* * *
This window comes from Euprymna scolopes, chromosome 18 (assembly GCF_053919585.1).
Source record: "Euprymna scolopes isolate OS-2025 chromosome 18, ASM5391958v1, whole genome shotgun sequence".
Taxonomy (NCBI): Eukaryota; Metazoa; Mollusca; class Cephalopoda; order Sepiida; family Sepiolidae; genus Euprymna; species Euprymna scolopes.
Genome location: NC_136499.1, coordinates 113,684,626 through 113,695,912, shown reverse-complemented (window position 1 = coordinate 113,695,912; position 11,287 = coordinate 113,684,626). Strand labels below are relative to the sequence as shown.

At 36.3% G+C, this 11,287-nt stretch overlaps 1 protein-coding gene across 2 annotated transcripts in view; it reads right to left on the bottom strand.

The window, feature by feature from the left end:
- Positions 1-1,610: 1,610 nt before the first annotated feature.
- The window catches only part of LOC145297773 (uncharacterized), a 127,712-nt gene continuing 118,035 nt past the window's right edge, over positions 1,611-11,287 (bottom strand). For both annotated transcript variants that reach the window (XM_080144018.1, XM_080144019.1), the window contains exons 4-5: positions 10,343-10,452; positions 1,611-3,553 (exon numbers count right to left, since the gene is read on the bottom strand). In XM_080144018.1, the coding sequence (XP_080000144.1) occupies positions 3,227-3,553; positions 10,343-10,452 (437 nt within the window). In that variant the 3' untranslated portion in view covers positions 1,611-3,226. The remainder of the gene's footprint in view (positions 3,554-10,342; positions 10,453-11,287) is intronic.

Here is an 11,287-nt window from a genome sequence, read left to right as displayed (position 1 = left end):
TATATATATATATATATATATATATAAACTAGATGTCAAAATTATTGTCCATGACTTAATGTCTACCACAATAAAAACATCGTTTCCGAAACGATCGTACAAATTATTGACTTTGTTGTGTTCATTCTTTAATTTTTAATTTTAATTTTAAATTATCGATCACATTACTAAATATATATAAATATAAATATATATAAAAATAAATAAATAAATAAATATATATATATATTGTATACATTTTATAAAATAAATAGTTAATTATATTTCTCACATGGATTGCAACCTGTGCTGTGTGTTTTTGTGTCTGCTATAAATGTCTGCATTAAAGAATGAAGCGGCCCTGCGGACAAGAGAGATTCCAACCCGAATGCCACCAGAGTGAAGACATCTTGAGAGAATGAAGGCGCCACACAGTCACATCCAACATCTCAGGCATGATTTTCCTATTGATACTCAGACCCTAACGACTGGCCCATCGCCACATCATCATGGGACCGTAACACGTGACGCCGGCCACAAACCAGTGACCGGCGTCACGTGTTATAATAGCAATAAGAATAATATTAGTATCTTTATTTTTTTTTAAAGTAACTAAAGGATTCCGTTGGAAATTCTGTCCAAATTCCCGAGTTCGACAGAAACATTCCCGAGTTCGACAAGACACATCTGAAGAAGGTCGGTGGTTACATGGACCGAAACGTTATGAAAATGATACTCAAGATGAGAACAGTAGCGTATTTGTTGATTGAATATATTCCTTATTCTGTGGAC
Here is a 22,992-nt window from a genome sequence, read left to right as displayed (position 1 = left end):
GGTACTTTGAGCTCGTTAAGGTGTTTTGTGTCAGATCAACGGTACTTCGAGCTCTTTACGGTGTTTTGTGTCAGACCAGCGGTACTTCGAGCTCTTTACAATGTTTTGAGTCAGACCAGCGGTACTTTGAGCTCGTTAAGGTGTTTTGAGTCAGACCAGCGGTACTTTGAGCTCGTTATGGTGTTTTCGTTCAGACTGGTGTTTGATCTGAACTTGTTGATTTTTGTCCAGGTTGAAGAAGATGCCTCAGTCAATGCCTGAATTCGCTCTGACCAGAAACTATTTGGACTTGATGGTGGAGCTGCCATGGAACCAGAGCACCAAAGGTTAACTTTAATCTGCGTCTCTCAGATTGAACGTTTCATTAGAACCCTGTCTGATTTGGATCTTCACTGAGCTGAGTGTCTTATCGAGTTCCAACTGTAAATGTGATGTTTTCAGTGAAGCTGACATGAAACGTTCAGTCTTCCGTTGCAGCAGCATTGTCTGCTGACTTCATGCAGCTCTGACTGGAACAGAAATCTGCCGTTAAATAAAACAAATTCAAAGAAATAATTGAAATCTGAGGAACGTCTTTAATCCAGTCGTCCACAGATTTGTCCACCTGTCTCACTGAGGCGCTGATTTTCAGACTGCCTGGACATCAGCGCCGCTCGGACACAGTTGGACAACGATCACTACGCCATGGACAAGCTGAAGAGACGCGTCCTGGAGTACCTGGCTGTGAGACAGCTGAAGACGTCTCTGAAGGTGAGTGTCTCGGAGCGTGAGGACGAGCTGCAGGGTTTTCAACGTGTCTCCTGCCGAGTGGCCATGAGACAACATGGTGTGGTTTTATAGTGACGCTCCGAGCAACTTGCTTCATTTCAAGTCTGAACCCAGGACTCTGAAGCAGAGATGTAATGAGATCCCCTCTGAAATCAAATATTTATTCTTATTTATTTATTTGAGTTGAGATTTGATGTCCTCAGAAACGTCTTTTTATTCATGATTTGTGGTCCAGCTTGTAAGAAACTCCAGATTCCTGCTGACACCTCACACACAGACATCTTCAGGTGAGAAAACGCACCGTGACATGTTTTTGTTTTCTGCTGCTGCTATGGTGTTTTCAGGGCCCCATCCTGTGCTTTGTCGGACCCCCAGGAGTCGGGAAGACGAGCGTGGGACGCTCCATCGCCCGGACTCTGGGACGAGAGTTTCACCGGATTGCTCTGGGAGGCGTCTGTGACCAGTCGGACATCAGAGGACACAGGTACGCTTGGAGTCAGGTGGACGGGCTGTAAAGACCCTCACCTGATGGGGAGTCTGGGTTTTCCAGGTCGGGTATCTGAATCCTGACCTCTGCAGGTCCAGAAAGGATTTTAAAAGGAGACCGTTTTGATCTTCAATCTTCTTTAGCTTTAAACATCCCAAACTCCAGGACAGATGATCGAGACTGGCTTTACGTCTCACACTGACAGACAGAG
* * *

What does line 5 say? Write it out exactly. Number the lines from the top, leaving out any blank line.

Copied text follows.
At 36.3% G+C, this 11,287-nt stretch overlaps 1 protein-coding gene across 2 annotated transcripts in view; it reads right to left on the bottom strand.